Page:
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An emotional but unapologetic George W. Bush opened up about his tumultuous presidency Tuesday as he released memoirs in which he defiantly defends the Iraq invasion and the use of waterboarding.
“I felt so strongly about the decisions I was making and I felt that history would understand,” Bush, who left office deeply unpopular at home and abroad, said during an hour-long interview with US talk show queen Oprah Winfrey.
The former president, who dubbed himself “the decider” during his eight years in the White House, takes readers of his 500-page “Decision Points” on a backstage tour of his administration and confronts his bitterest critics.
Bush acknowledges errors on Iraq, saying cutting US troop levels too quickly after the March 2003 invasion allowed deadly chaos to spread, but says he was blindsided by the Abu Ghraib prisoner abuse scandal and the failure to find the weapons of mass destruction at the heart of his case for war.
“No one was more shocked or angry than I was when we didn’t find the weapons. I had a sickening feeling every time I thought about it. I still do,” writes the former president.
Bush describes how he personally ordered the waterboarding of the confessed mastermind of the September 11, 2001 terrorist attacks, Khalid Sheikh Mohammed, with a resounding “damn right” when CIA officials asked whether they could use the controlled drowning technique in a bid to break him.
But he says that senior US government lawyers greenlighted the tactic — which experts say falls under international definitions of torture — and calls it “insulting and wrong” to say interrogators broke US law.
He also insists the technique yielded valuable, life-saving information, a claim doubted by outside experts and even the CIA Inspector General, who said the effectiveness of so-called “enhanced interrogation techniques” cannot be measured, and reports that traditional measures may be more potent.
And in response to his comment, human rights group Amnesty International renewed its call for Bush to be investigated and possibly prosecuted.
“Decision Points” appeared one week after Bush’s Republicans routed Democrats in November 2 elections, capping a hard-fought recovery following ballot-box drubbings in 2006 and 2008, when Barack Obama took the White House.
Bush, who has kept largely out of the public eye since leaving office in January 2009, told Winfrey he never paid much mind to his critics or his standing in public opinion.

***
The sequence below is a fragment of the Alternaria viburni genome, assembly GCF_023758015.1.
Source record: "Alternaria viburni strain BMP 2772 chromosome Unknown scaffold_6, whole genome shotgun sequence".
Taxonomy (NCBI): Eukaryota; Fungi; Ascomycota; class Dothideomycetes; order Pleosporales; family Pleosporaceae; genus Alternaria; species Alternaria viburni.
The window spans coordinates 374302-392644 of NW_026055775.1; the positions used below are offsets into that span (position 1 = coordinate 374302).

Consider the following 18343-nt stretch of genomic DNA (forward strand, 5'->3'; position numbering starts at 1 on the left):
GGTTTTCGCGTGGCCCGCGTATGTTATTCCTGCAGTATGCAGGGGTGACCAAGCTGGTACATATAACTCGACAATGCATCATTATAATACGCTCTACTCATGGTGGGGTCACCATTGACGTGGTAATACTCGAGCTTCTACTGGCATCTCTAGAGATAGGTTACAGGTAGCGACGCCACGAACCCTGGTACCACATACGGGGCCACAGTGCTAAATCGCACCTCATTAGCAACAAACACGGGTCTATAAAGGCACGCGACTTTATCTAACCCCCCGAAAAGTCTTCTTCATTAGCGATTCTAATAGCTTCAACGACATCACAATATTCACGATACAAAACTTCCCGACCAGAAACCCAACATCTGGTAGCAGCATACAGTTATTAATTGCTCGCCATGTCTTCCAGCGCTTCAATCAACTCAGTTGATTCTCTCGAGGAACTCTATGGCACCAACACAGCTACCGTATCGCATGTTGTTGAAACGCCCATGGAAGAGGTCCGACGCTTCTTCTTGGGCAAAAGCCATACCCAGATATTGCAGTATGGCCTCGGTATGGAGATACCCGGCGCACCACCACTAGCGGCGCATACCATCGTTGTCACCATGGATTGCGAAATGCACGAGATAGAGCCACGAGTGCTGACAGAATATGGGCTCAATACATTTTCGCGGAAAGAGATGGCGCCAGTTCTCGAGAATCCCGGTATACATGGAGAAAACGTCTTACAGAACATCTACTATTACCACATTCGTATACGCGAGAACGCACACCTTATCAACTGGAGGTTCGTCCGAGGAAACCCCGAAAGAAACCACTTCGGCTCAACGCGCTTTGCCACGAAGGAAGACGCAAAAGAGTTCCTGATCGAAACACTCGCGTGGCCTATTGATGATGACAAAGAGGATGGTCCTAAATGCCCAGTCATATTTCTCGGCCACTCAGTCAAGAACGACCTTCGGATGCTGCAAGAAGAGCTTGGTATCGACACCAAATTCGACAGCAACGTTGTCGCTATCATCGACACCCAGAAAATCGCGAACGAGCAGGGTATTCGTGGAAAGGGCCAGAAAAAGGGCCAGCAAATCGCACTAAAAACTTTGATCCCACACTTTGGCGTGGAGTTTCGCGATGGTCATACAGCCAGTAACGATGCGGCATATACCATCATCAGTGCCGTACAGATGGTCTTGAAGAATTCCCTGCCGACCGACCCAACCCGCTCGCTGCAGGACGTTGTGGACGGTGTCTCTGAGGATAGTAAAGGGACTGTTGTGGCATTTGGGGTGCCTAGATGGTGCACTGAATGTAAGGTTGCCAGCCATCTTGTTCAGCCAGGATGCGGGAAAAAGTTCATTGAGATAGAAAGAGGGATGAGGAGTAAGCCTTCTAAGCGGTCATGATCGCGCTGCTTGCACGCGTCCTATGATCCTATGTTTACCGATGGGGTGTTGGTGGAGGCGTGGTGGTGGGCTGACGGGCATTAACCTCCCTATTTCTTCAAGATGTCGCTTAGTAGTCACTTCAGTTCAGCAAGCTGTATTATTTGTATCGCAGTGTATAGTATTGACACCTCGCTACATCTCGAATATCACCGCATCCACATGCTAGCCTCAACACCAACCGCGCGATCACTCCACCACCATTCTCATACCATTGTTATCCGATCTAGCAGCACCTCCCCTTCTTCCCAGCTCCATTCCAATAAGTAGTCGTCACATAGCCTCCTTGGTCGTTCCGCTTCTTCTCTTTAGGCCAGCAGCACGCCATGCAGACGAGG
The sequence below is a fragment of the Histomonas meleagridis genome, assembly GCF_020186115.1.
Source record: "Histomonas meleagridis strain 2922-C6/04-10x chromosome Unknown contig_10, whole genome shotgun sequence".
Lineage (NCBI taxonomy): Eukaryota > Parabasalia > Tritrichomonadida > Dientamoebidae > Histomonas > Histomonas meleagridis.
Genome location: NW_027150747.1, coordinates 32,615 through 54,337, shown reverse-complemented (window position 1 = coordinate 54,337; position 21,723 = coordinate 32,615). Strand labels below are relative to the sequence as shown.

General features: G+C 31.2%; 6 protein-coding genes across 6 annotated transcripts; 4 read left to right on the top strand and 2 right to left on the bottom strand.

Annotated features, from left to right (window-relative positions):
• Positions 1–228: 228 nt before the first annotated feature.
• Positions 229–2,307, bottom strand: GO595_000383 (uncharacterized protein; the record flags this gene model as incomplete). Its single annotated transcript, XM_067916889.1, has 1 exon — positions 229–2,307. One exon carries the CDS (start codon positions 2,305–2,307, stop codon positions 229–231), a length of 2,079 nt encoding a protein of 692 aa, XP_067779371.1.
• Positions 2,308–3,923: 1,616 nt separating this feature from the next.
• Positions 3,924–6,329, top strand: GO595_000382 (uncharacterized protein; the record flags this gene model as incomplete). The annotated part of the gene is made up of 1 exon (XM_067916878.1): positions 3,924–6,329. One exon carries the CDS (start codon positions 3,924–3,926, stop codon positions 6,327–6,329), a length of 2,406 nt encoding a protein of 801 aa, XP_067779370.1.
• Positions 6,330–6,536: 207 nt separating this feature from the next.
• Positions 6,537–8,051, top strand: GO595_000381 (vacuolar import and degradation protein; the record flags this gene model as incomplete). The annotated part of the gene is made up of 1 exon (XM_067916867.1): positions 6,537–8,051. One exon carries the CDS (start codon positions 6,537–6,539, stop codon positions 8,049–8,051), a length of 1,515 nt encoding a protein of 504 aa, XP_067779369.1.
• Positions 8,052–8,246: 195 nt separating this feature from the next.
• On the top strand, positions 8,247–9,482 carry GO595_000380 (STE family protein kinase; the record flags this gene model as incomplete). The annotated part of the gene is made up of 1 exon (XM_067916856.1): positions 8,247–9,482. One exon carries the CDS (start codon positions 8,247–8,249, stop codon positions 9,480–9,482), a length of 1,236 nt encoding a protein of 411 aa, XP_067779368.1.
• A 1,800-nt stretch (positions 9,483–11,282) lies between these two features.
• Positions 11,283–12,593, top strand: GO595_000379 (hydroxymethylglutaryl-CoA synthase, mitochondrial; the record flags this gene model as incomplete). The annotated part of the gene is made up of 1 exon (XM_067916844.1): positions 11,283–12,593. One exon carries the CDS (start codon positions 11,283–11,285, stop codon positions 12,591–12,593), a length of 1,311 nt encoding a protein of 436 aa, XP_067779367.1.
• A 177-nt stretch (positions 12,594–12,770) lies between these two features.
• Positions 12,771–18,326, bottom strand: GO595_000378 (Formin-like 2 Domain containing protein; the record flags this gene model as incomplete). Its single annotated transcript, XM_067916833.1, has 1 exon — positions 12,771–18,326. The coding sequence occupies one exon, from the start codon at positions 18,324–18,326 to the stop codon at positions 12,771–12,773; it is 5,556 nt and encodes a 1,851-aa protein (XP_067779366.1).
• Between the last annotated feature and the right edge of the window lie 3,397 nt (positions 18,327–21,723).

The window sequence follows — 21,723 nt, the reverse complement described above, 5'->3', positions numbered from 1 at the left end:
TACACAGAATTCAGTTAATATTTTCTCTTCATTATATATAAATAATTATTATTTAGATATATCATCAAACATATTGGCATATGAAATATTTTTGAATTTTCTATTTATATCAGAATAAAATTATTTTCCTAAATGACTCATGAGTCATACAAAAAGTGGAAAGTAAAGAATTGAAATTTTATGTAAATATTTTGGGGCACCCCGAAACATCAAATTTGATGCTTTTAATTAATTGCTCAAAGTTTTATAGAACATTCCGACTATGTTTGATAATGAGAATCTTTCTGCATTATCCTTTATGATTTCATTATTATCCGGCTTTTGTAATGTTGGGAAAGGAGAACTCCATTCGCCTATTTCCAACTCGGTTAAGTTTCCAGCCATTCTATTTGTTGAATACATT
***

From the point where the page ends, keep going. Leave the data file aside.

“One of my proudest accomplishments was I wouldn’t sell my soul for the sake of popularity,” Bush said, adding that while the criticism may have hurt his family, it never hurt him.
“If I’d allowed the critics to affect me during he presidency — the name calling and stuff — I don’t think I’d have done my job as a leader.”
As he does in the book, Bush told Winfrey that he does not regret the war to topple Saddam Hussein, stressing “the world’s better with him gone.”
Bush also acknowledged that “we could have done a much better job” during the 2005 Hurricane Katrina crisis, when he drew heavy fire for surveying the damage from the air on a fly-over from Texas to Washington.
That was a “huge mistake” because it made him seem “uncaring,” but landing would have diverted key resources from the rescue efforts,” said Bush, who has blasted singer Kanye West for his comment at the time that “George Bush doesn’t care about black people,” the majority population in flooded New Orleans.
“I can see how the perception might be maybe Bush didn’t care. But to accuse me of being a racist is disgusting,” said the former president.
As he embarked on his book tour, the Gallup polling organization found that Bush had a 44 percent favorable and 53 percent unfavorable rating from the US public, up slightly from his 40 percent favorable rating when he left office but well off his nearly 90 percent approval after the September 11th attacks.
The former president’s book is expected to have a first run of 1.5 million copies, along with an e-book version containing a video message from the former president and his home movies, Crown publishers said earlier this month.
The huge print run is equivalent to that for former Democratic president Bill Clinton’s book, “My Life,” which was a runaway hit.
Copyright © 2010 AFP